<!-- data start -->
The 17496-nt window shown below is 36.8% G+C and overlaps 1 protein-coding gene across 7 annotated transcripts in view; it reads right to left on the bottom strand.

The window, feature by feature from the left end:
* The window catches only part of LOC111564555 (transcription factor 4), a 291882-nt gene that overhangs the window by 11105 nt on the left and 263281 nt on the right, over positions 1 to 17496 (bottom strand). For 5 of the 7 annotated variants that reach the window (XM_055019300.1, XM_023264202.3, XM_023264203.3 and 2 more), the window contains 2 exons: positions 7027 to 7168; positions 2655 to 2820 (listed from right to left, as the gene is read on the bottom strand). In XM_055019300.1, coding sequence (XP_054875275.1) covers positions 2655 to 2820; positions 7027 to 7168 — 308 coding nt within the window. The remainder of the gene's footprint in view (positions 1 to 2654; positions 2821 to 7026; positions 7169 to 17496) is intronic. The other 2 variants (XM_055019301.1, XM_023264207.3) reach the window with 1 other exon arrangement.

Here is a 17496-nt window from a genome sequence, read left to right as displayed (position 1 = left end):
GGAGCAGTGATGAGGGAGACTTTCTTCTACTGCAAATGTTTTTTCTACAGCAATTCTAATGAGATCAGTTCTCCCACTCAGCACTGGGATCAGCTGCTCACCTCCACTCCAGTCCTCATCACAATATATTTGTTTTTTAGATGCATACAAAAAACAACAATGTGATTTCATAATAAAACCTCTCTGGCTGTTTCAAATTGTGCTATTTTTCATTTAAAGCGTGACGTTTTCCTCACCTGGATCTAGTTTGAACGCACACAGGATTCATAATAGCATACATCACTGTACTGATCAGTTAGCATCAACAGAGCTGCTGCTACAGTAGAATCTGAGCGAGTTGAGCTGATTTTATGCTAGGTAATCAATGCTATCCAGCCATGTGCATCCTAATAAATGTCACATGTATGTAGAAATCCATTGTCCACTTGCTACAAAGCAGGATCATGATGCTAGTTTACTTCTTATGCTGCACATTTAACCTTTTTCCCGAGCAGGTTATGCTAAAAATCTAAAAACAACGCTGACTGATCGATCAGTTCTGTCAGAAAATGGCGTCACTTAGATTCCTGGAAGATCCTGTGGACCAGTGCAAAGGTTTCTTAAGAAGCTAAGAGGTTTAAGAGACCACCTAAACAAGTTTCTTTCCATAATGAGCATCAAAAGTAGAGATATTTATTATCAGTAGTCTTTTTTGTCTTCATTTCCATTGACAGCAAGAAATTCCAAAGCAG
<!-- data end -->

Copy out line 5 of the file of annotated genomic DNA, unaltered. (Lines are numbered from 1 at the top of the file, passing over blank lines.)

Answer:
GGAGCAGTGATGAGGGAGACTTTCTTCTACTGCAAATGTTTTTTCTACAGCAATTCTAATGAGATCAGTTCTCCCACTCAGCACTGGGATCAGCTGCTCACCTCCACTCCAGTCCTCATCACAATATATTTGTTTTTTAGATGCATACAAAAAACAACAATGTGATTTCATAATAAAACCTCTCTGGCTGTTTCAAATTGTGCTATTTTTCATTTAAAGCGTGACGTTTTCCTCACCTGGATCTAGTTTGAACGCACACAGGATTCATAATAGCATACATCACTGTACTGATCAGTTAGCATCAACAGAGCTGCTGCTACAGTAGAATCTGAGCGAGTTGAGCTGATTTTATGCTAGGTAATCAATGCTATCCAGCCATGTGCATCCTAATAAATGTCACATGTATGTAGAAATCCATTGTCCACTTGCTACAAAGCAGGATCATGATGCTAGTTTACTTCTTATGCTGCACATTTAACCTTTTTCCCGAGCAGGTTATGCTAAAAATCTAAAAACAACGCTGACTGATCGATCAGTTCTGTCAGAAAATGGCGTCACTTAGATTCCTGGAAGATCCTGTGGACCAGTGCAAAGGTTTCTTAAGAAGCTAAGAGGTTTAAGAGACCACCTAAACAAGTTTCTTTCCATAATGAGCATCAAAAGTAGAGATATTTATTATCAGTAGTCTTTTTTGTCTTCATTTCCATTGACAGCAAGAAATTCCAAAGCAG